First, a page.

Reading with audio: Audiobooks and Text-to-Speech
I've always seemed to struggle reading a lot of books. I look around at the number of books some people read a year and I'm blown away. I used to credit it to being a slow reader, but I later proved that wasn't the problem. I just didn't understand why I struggled with reading books so much.
That said, I read a lot. All the time. A lot of non-fiction in short form, like articles or blog posts. It was books, and especially fiction ones, where I struggled most. It was always so frustrating because I love reading and always want to be reading more.
My son, who is autistic, has been amazing at reading but over the past few years has transitioned to reading mostly with audio. Some of it is confidence I think as reading out loud can be embarrassing or what have you. But his struggle and transition to audio made me realize maybe that was part of my problem.
I first started with trying out audiobooks. I read through several short stories I'd always wanted to read, such as The Legend of Sleepy Hollow. I've gone through a lot of short stories and novellas since then. I do continue to struggle with longer stuff, as I struggle to hold a schedule on reading. But creating and maintaining routines is something I struggle with in general.
I try to stick to shorter works for the most part. That doesn't surprise me and it's satisfying to get through another book. I recently got through Drive by James Sallis and am now working on a re-reading of The Maltese Falcon by Dashiell Hammett (first time in audiobook format though).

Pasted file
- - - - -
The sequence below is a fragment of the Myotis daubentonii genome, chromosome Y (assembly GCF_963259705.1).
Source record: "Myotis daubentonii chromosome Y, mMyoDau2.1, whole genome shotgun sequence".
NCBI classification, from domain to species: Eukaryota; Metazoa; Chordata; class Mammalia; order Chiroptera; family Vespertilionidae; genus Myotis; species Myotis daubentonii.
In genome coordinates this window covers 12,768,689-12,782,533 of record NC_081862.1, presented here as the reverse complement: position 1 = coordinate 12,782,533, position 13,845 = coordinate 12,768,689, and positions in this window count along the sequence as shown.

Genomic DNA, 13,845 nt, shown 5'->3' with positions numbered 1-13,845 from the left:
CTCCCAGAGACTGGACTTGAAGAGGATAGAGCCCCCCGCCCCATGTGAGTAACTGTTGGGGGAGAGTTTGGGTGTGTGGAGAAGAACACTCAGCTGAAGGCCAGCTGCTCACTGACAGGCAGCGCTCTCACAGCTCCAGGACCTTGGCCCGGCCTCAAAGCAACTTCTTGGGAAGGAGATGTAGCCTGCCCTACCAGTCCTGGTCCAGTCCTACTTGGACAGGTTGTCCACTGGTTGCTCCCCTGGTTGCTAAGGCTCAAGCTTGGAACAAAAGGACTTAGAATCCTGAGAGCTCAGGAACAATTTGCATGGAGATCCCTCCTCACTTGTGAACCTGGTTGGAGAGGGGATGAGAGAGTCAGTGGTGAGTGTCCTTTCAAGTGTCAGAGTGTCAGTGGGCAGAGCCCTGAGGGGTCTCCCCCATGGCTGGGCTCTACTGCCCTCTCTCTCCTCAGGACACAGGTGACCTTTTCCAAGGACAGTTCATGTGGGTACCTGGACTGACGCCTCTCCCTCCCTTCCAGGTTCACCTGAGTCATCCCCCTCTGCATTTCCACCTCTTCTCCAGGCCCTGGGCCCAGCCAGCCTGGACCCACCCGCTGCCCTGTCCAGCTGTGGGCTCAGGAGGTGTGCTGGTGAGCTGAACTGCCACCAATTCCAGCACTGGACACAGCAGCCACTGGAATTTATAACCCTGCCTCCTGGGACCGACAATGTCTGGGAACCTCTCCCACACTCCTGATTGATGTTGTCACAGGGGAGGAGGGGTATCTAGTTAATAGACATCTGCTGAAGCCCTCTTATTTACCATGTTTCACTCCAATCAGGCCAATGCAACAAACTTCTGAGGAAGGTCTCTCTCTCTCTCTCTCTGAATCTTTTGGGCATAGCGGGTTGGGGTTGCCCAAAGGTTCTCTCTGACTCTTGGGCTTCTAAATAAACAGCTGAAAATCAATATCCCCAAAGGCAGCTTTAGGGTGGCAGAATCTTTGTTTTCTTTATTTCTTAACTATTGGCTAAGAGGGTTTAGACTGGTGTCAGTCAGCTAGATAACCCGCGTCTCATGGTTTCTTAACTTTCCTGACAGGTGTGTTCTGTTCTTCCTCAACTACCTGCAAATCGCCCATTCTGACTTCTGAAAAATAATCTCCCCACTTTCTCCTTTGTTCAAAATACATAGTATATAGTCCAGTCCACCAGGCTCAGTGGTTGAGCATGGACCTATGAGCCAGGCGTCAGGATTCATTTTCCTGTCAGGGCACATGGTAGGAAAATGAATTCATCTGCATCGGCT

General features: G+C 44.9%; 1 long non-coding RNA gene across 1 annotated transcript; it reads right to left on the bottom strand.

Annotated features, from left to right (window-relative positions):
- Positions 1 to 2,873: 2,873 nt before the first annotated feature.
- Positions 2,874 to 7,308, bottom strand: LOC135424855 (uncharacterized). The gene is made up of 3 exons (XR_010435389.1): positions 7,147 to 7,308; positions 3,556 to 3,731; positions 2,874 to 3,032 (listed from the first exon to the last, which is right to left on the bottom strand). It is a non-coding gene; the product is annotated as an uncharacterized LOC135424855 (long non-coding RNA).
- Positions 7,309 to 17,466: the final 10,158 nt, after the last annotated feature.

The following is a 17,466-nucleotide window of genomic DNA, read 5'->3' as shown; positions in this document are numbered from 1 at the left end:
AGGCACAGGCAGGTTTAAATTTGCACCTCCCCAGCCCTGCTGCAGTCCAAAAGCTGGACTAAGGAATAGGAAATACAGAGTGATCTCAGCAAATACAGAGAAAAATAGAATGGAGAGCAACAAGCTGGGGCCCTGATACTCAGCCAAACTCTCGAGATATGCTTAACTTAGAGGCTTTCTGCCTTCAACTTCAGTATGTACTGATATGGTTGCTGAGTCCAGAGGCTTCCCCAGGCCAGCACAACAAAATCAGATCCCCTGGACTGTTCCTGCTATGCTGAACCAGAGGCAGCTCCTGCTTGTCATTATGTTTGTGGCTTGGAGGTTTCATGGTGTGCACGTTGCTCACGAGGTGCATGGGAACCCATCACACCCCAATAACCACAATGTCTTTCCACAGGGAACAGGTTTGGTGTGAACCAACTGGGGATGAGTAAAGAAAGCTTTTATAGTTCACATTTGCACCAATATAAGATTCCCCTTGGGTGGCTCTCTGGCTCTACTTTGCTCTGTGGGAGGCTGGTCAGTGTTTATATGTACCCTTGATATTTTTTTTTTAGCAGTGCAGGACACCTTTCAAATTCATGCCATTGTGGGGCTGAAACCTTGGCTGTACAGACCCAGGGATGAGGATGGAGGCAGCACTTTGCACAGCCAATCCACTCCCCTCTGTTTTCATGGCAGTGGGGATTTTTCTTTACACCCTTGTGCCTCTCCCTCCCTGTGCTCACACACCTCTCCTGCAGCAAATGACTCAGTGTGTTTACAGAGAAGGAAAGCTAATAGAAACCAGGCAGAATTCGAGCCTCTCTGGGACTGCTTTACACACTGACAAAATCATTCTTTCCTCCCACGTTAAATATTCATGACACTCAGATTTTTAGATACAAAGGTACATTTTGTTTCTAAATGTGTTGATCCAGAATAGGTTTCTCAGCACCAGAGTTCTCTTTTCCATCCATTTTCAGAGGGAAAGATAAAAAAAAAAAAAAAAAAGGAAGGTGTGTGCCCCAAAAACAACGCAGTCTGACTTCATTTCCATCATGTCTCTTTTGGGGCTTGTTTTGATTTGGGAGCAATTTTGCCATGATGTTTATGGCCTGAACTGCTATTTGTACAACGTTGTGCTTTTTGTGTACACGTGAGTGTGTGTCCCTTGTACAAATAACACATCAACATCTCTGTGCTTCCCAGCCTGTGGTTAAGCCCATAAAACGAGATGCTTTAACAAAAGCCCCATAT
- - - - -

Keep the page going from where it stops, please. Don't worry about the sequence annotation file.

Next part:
It's been exciting and I keep pushing forward. And even the longer books I started I still intend to finish; it just may take me longer and coming and going in spurts.
This past December as I was getting ready for my first term at SNHU, going back to school after many years, one of the things I committed to was using Text-to-Speech in reading. I looked around at a few and the one I decided to try was Natural Reader (which I've installed on this blog for all of us). I'm fortunate enough that the learning management system that SNHU uses has a built-in reader that works well. But not all their content or PDFs use it, which has resulted in me using Natural Reader a lot. I also like Microsoft Edge's. PDF text reader.
I have sleep apnea and the Text-to-Speech services help with that as well. It's easier to focus and harder to dose off. 😴
Do you read via audiobooks? Do you use Text-to-Speech to read the web? Do you struggle reading, why is that? How do you cope and make it work? Sound off in the comments. I'd love to get a discussion going around this. I still don't feel like I've solved all my issues in reading, but I've come a long way.